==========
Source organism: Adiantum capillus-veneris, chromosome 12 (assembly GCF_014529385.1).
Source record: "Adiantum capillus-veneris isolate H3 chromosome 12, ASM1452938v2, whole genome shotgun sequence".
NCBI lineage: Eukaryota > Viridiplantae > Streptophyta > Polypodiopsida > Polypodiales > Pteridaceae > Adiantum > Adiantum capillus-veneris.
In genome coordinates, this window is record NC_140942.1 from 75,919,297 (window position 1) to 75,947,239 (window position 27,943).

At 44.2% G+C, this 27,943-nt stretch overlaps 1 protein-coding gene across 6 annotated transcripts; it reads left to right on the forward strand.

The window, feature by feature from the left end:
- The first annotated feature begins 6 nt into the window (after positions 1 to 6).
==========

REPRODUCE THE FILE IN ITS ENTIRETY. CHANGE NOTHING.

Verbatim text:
Source organism: Adiantum capillus-veneris, chromosome 12 (assembly GCF_014529385.1).
Source record: "Adiantum capillus-veneris isolate H3 chromosome 12, ASM1452938v2, whole genome shotgun sequence".
NCBI lineage: Eukaryota > Viridiplantae > Streptophyta > Polypodiopsida > Polypodiales > Pteridaceae > Adiantum > Adiantum capillus-veneris.
In genome coordinates, this window is record NC_140942.1 from 75,919,297 (window position 1) to 75,947,239 (window position 27,943).

At 44.2% G+C, this 27,943-nt stretch overlaps 1 protein-coding gene across 6 annotated transcripts; it reads left to right on the forward strand.

The window, feature by feature from the left end:
- The first annotated feature begins 6 nt into the window (after positions 1 to 6).